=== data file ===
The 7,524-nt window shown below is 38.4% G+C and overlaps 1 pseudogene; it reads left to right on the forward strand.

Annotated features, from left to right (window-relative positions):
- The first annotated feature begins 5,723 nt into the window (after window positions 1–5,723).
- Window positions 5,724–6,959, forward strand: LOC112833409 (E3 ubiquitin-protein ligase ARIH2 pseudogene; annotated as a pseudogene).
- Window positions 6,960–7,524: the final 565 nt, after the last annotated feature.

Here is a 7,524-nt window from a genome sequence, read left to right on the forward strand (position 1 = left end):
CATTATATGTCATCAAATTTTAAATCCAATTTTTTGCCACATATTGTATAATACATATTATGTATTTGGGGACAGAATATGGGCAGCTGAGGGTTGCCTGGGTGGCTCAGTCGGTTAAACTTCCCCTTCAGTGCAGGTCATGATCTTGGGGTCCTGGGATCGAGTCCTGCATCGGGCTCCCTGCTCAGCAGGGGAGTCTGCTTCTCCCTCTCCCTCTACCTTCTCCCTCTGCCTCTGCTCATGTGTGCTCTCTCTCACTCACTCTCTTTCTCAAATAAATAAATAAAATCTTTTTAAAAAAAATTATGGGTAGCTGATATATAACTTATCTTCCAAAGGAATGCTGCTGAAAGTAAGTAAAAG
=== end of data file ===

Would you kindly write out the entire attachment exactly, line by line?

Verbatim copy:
The 7,524-nt window shown below is 38.4% G+C and overlaps 1 pseudogene; it reads left to right on the forward strand.

Annotated features, from left to right (window-relative positions):
- The first annotated feature begins 5,723 nt into the window (after window positions 1–5,723).
- Window positions 5,724–6,959, forward strand: LOC112833409 (E3 ubiquitin-protein ligase ARIH2 pseudogene; annotated as a pseudogene).
- Window positions 6,960–7,524: the final 565 nt, after the last annotated feature.

Here is a 7,524-nt window from a genome sequence, read left to right on the forward strand (position 1 = left end):
CATTATATGTCATCAAATTTTAAATCCAATTTTTTGCCACATATTGTATAATACATATTATGTATTTGGGGACAGAATATGGGCAGCTGAGGGTTGCCTGGGTGGCTCAGTCGGTTAAACTTCCCCTTCAGTGCAGGTCATGATCTTGGGGTCCTGGGATCGAGTCCTGCATCGGGCTCCCTGCTCAGCAGGGGAGTCTGCTTCTCCCTCTCCCTCTACCTTCTCCCTCTGCCTCTGCTCATGTGTGCTCTCTCTCACTCACTCTCTTTCTCAAATAAATAAATAAAATCTTTTTAAAAAAAATTATGGGTAGCTGATATATAACTTATCTTCCAAAGGAATGCTGCTGAAAGTAAGTAAAAG